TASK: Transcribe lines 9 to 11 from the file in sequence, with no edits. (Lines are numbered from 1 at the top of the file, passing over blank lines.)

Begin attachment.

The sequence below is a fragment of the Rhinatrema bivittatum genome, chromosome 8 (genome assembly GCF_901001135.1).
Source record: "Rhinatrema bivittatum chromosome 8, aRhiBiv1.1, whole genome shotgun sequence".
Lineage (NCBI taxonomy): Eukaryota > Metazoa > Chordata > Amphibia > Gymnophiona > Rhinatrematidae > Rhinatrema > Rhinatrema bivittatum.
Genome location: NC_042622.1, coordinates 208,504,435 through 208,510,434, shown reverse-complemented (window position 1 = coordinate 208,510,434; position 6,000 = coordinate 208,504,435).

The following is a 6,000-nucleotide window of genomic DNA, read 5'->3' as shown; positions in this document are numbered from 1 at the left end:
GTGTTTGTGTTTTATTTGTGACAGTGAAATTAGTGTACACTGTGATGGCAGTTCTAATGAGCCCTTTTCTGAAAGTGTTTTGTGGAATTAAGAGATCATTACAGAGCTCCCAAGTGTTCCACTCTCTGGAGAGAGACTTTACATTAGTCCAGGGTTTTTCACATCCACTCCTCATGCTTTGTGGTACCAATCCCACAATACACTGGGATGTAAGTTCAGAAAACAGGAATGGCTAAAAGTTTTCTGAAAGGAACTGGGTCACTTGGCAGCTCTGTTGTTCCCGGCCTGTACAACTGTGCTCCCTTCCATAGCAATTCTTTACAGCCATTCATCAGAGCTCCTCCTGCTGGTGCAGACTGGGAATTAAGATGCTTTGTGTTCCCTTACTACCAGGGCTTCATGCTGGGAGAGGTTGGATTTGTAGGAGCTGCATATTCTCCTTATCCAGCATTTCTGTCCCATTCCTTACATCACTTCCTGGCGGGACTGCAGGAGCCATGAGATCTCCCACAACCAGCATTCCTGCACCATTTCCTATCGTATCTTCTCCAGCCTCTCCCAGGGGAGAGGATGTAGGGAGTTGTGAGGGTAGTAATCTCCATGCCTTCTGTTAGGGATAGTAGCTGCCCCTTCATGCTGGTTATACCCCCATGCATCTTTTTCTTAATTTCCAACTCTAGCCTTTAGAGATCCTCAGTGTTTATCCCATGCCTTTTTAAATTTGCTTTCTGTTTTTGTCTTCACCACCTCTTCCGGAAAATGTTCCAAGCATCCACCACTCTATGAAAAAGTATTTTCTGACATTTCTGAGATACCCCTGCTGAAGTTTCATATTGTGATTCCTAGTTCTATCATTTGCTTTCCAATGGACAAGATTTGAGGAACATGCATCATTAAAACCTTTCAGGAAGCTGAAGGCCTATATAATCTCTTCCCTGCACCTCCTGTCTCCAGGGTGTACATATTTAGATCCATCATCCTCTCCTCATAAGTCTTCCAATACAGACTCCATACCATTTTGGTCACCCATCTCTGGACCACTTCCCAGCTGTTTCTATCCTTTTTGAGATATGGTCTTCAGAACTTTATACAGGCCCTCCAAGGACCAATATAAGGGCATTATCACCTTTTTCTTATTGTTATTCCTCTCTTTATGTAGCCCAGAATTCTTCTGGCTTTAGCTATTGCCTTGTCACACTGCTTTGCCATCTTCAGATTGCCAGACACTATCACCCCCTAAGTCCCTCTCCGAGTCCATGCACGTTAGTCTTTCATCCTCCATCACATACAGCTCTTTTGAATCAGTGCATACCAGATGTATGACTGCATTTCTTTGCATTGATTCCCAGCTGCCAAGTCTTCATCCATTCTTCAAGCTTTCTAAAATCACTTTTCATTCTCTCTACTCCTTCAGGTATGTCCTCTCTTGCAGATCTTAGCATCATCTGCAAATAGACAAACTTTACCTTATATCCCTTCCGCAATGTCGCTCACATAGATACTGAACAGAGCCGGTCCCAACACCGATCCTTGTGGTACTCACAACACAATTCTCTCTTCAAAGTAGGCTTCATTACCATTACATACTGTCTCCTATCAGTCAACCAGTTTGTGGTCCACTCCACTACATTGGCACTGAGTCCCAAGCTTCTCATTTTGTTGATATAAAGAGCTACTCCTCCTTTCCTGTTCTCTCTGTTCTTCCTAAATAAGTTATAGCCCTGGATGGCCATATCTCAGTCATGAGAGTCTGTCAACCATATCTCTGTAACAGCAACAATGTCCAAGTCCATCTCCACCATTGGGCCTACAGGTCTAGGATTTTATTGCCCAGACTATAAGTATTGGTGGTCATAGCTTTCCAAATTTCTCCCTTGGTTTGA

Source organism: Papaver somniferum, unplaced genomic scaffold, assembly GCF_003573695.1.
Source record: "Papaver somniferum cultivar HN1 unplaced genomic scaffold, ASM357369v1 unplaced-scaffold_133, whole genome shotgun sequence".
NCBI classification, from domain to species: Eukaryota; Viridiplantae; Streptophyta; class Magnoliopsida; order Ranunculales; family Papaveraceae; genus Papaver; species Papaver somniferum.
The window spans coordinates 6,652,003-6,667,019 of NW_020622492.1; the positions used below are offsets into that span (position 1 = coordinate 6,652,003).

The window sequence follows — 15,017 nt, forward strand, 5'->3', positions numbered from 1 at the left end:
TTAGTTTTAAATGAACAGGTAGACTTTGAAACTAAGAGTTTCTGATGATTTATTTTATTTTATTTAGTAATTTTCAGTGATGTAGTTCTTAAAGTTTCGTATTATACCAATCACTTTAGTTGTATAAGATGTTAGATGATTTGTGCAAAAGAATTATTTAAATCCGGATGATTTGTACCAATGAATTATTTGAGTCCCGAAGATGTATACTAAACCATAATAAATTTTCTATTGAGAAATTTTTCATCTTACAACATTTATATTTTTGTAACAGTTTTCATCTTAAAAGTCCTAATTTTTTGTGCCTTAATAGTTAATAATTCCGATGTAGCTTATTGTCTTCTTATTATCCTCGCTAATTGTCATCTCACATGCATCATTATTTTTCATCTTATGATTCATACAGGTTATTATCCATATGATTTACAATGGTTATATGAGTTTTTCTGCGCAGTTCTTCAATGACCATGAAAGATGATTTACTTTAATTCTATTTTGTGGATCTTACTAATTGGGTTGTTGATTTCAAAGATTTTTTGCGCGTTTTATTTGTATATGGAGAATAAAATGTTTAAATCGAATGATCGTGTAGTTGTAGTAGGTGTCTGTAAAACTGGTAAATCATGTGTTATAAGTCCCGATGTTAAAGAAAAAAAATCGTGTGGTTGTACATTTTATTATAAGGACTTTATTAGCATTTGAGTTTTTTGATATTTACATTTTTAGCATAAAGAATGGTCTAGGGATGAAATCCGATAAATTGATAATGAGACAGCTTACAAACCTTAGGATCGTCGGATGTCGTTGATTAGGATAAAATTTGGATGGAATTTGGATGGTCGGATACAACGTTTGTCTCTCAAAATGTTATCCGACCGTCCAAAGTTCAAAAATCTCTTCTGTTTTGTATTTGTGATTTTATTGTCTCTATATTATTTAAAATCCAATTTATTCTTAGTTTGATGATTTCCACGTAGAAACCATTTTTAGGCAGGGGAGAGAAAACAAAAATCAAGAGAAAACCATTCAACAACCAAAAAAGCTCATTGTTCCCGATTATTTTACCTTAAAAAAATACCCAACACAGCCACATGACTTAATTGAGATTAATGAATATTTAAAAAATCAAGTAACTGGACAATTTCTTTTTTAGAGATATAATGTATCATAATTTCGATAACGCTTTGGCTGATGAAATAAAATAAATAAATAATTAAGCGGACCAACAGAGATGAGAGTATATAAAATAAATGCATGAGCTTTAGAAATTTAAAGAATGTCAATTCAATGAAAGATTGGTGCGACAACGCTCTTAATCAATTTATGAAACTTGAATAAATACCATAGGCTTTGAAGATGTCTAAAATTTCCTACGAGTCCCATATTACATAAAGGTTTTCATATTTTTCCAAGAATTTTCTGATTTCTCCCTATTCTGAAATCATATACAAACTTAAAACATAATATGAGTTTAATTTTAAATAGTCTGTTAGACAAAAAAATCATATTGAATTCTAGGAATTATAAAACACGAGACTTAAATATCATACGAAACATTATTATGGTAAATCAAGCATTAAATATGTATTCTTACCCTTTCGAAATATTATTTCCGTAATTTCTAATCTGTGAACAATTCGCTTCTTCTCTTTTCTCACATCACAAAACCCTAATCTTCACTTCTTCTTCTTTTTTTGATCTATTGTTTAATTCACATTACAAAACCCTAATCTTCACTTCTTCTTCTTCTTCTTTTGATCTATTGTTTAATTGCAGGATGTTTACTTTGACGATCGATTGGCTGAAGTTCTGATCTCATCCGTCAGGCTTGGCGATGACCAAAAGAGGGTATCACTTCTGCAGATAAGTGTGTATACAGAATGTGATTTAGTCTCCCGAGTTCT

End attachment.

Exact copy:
NCBI classification, from domain to species: Eukaryota; Viridiplantae; Streptophyta; class Magnoliopsida; order Ranunculales; family Papaveraceae; genus Papaver; species Papaver somniferum.
The window spans coordinates 6,652,003-6,667,019 of NW_020622492.1; the positions used below are offsets into that span (position 1 = coordinate 6,652,003).

The window sequence follows — 15,017 nt, forward strand, 5'->3', positions numbered from 1 at the left end: